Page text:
For that, to the uninitiated ;), implies objectivity..

Instead.. Let's call it Playing upon our similarities to make you see like Me...

Or.. My carefully figuring out what you care about and making you see that the way I want the world gets you what you want too..

If neither of these are possible.. I'll just oppose you.
"He who does not know how to put his will into things at least puts a meaning into them: that is, he believes there is a will in them already."

Metaphysics:
"The science.. which deals with the fundamental errors of mankind - but as if they were the fundamental truths."
tarkovsky
Posts: 212
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8/6/2012 10:19:32 AM
Posted: 4 years ago
At 8/4/2012 4:51:15 PM, 000ike wrote:
I'm tired of arguing. No matter how objective we think we are....and how open we think we are, we are not. We don't believe in our opinions because they've proved their truth beyond reasonable doubt,...but because we WANT them to be true. I mean, consider how many of your opinions you're happy with and enjoy defending. A LOT. What are the odds that the truth of reality would align so well with your personal desires?

We are egocentric creatures (ignoring so-called "altruism") who do and believe in whatever gives us peace and happiness as a society or even individually. We would be damned before we let our precious perceptions of the world be torn to shreds by logic or anything else.

So the way to win any intellectual war is to get people to dislike their opinions, emotionally. Make them believe their opinions are a dark version of the world. Then reel them in with logic....afterward.

Let's call it, virtuous propaganda.

I actually completely disagree. Perhaps it's just me, but I often find that I'm unable to decide what it is I believe. There have been many times where I genuinely wanted to believe there was a God who was looking out for me. I wanted to believe that whatever tribulations I might have been going through, they were meaningful, and my sufferings would be repaid to me with successes. Hard as I might try, I couldn't believe, even if I wanted to.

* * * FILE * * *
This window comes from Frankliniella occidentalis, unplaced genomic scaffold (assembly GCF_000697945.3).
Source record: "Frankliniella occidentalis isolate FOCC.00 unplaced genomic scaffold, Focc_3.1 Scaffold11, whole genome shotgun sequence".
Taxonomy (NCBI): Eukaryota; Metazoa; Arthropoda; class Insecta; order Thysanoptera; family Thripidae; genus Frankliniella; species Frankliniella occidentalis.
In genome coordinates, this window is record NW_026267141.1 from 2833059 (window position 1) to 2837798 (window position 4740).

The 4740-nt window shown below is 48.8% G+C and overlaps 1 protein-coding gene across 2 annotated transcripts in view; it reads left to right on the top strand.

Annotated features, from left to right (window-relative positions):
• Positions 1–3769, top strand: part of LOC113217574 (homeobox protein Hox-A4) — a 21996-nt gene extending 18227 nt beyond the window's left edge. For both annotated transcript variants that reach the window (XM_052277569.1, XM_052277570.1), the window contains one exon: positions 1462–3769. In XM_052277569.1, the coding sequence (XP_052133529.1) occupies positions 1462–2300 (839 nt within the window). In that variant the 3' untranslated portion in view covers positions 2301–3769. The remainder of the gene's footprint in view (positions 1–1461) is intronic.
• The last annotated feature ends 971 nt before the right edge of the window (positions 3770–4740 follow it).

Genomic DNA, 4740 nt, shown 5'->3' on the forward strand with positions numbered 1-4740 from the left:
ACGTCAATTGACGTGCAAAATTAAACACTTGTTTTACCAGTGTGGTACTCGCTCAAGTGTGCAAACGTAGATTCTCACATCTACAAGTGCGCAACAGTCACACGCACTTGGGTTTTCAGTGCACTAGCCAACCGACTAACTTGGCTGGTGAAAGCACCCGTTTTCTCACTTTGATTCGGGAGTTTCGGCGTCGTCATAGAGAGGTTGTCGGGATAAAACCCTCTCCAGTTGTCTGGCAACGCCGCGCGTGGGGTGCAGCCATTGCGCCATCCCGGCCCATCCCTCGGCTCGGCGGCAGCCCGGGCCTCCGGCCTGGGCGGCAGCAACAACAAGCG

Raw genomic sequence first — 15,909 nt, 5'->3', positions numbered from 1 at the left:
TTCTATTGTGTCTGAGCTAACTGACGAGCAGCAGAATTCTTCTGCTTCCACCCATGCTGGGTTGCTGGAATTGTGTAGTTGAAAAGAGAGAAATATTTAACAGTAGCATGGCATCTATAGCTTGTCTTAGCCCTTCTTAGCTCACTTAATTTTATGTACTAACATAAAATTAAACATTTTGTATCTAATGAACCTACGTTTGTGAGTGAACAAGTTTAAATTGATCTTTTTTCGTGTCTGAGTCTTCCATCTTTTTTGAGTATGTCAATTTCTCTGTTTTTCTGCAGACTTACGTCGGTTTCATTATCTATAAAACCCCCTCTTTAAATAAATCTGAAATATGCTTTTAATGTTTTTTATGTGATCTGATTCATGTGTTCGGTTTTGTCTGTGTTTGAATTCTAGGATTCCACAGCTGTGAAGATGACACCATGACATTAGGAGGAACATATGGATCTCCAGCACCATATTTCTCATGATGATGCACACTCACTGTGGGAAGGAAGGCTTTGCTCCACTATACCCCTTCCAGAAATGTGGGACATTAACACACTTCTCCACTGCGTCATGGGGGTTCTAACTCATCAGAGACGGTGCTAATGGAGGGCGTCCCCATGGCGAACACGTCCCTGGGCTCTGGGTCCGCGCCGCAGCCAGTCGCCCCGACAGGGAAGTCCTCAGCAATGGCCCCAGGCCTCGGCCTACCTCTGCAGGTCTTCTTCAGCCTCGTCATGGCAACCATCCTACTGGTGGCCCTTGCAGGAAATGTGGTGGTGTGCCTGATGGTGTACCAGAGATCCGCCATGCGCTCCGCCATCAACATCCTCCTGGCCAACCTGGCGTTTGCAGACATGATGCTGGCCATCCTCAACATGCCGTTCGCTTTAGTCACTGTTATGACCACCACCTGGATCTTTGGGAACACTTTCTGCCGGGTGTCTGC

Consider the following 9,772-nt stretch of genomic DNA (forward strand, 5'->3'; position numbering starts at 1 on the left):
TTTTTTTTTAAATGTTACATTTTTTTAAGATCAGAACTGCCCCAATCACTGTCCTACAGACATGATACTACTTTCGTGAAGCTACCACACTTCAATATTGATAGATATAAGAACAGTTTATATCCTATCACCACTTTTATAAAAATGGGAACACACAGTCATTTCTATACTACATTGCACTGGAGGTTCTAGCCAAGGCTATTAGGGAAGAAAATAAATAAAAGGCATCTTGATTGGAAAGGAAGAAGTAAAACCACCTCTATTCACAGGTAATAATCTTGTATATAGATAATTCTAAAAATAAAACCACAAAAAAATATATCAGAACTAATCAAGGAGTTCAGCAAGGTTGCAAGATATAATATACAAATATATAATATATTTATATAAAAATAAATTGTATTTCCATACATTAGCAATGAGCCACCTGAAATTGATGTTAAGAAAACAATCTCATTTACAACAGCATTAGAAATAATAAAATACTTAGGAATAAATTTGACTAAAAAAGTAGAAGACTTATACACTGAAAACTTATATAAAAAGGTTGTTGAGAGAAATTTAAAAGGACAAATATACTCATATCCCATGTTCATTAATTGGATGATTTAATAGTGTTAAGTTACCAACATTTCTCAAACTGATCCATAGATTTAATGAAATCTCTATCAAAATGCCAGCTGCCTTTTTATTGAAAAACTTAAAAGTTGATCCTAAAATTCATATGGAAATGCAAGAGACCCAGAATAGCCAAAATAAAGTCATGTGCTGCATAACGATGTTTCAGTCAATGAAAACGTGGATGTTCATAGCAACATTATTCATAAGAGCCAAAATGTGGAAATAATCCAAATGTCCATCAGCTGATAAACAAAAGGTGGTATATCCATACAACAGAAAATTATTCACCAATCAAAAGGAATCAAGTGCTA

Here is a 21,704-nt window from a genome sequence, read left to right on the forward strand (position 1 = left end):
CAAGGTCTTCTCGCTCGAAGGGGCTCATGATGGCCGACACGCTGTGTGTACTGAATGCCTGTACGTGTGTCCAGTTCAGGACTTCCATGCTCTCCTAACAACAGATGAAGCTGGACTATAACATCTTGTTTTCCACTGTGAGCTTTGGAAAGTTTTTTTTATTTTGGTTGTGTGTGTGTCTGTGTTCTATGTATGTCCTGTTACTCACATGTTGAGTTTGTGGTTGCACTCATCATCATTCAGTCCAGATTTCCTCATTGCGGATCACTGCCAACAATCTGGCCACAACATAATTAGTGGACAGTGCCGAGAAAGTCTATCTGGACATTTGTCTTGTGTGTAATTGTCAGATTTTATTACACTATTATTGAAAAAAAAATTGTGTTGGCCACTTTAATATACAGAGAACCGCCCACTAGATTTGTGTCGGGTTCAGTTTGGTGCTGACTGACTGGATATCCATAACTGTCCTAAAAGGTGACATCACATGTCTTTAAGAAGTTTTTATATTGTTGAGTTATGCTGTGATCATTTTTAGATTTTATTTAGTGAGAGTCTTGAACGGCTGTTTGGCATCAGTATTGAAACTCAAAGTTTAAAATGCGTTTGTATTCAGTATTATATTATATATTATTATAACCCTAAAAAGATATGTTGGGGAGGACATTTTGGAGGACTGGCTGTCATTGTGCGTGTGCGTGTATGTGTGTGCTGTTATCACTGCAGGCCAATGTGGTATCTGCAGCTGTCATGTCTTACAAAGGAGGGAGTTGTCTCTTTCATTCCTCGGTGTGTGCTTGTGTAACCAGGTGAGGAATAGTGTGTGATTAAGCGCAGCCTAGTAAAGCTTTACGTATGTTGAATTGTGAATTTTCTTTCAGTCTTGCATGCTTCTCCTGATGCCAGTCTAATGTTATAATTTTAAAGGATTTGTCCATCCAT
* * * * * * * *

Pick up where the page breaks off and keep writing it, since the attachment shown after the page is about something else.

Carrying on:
I don't think we get to choose what we believe.
truthseeker613
Posts: 464
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8/6/2012 11:05:42 AM
Posted: 4 years ago
How do you explain Anthony flew (British philosopher/ professor) Who spent his life denying god, and wrote many books to prove that god doesn't exist. Turn around and write the book "there is a god", stating that in keeping his lifelong commitment to go where the evidence leads, he now believes in the existence of God?

How do you explain, Roman generals converting to monotheism, despite the risk of being executed for it?

How do you explain Christians converting to Judaism in the time of the inquisition?
Or Russians doing so in the 1800's, at a time that Jews were treated as 2nd class citizens, and subject to pogroms?
http://www.nydailynews.com...

royalpaladin: I'd rather support people who kill spies than a nation that organizes assassination squads (Kidon) to illegally enter into other nations and kill anybody who is not a Zionist. Who knows when they'll kill me for the crime of not supporting Israel?

Koopin: LOL! I just imagine Royal sitting in here apartment at night, when suddenly she hears a man outside speaking Hebrew as sh
GarretKadeDupre
Posts: 2,023
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1/17/2013 10:13:40 AM
Posted: 3 years ago
At 8/6/2012 11:05:42 AM, truthseeker613 wrote:
How do you explain Anthony flew (British philosopher/ professor) Who spent his life denying god, and wrote many books to prove that god doesn't exist. Turn around and write the book "there is a god", stating that in keeping his lifelong commitment to go where the evidence leads, he now believes in the existence of God?

How do you explain, Roman generals converting to monotheism, despite the risk of being executed for it?

How do you explain Christians converting to Judaism in the time of the inquisition?
Or Russians doing so in the 1800's, at a time that Jews were treated as 2nd class citizens, and subject to pogroms?

God. That's how I explain it.
Proof that people witnessed living dinosaurs: